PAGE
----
Mr. Connelly visited the Chungking Mansions as part of his research, arriving just two days after Ms. Ashekian was spotted in the same place. In a blog he recently wrote for CNN about the experience, he called the connection between his book - which recently hit No. 3 on the New York Times bestsellers list - and Ms. Ashekian's real-life disappearance "eerie."

"Ani has vanished without anything to go on. And that's where this gets to me. In crime fiction, there is always something to go on," he wrote. "But in real life it doesn't always happen that way... . Sometimes there is no direction and no answers and families and other loved ones are left with an unabated dread that hollows out their lives."

The Hong Kong police have upgraded the case from a missing-person file to a criminal investigation. Even so, one scenario friends and family say they aren't willing to contemplate is that Ms. Ashekian is dead. There were just 36 murders in Hong Kong last year - roughly half the number committed in Toronto - and missing-persons cases are so rare that the police set up a hotline specifically for Ms. Ashekian's case.

"I don't think she's dead. I don't have an answer for why. I just don't," said Kinzie.

Ms. Ashekian's family feels the same way. Her sister, Sossy, told the South China Morning Post that she believes Ms. Ashekian will eventually come home safe. "I won't let that hope go," she said.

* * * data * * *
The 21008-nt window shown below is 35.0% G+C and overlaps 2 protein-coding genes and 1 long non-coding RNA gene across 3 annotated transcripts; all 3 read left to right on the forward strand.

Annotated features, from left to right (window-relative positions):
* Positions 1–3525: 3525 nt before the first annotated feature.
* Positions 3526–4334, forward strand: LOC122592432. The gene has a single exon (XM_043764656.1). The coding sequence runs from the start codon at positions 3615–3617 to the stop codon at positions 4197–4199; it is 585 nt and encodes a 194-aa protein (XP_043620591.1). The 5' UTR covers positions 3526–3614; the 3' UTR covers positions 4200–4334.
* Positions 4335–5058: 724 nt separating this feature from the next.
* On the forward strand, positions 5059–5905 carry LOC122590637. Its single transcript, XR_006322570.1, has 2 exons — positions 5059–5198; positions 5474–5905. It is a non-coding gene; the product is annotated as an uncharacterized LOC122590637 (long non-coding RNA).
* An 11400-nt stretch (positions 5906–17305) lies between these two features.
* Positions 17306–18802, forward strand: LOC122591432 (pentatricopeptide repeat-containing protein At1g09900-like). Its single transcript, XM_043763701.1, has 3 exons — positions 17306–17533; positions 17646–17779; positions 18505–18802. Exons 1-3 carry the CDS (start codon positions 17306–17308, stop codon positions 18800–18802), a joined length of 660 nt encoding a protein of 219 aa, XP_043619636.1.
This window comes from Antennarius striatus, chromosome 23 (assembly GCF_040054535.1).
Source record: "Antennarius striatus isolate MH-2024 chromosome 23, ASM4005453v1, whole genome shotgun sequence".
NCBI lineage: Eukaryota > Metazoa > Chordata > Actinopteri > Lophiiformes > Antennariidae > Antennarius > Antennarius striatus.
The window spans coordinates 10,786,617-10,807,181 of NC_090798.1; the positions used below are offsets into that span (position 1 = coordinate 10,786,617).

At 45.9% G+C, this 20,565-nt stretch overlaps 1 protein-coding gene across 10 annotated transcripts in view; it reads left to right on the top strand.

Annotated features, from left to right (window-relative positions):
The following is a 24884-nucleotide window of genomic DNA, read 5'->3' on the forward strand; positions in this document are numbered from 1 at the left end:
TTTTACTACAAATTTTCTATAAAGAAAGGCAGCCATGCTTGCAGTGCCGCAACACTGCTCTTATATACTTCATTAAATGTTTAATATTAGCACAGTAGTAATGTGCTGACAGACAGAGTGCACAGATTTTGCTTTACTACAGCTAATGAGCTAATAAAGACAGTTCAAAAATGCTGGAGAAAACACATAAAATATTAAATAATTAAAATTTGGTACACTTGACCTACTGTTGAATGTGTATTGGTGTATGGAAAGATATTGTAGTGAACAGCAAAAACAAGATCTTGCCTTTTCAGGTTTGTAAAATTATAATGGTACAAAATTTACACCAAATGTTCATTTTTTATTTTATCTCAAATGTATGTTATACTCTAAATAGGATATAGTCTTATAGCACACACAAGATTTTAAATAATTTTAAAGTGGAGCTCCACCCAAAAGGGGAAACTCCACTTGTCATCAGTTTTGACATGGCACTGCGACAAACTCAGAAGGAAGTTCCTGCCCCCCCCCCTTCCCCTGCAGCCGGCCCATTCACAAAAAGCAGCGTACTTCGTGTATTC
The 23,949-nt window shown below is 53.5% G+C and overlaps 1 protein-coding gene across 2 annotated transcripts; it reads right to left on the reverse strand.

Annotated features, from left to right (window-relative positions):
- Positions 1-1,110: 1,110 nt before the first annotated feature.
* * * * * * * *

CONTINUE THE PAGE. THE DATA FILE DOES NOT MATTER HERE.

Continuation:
Your Globe

Build your personal news feed

  1. Follow topics and authors relevant to your reading interests.
  2. Check your Following feed daily, and never miss an article. Access your Following feed from your account menu at the top right corner of every page.

Follow the author of this article:

View more suggestions in Following Read more about following topics and authors
Report an error
Due to technical reasons, we have temporarily removed commenting from our articles. We hope to have this fixed soon. Thank you for your patience. If you are looking to give feedback on our new site, please send it along to feedback@globeandmail.com. If you want to write a letter to the editor, please forward to letters@globeandmail.com.

Welcome to The Globe and Mail’s comment community. This is a space where subscribers can engage with each other and Globe staff. Non-subscribers can read and sort comments but will not be able to engage with them in any way. Click here to subscribe.

If you would like to write a letter to the editor, please forward it to letters@globeandmail.com. Readers can also interact with The Globe on Facebook and Twitter .

Welcome to The Globe and Mail’s comment community. This is a space where subscribers can engage with each other and Globe staff. Non-subscribers can read and sort comments but will not be able to engage with them in any way. Click here to subscribe.

If you would like to write a letter to the editor, please forward it to letters@globeandmail.com. Readers can also interact with The Globe on Facebook and Twitter .

Welcome to The Globe and Mail’s comment community. This is a space where subscribers can engage with each other and Globe staff.

We aim to create a safe and valuable space for discussion and debate. That means:

  • Treat others as you wish to be treated
  • Criticize ideas, not people
  • Stay on topic
  • Avoid the use of toxic and offensive language
  • Flag bad behaviour

If you do not see your comment posted immediately, it is being reviewed by the moderation team and may appear shortly, generally within an hour.

We aim to have all comments reviewed in a timely manner.

Comments that violate our community guidelines will not be posted.

UPDATED: Read our community guidelines here

Discussion loading ...

To view this site properly, enable cookies in your browser. Read our privacy policy to learn more.
How to enable cookies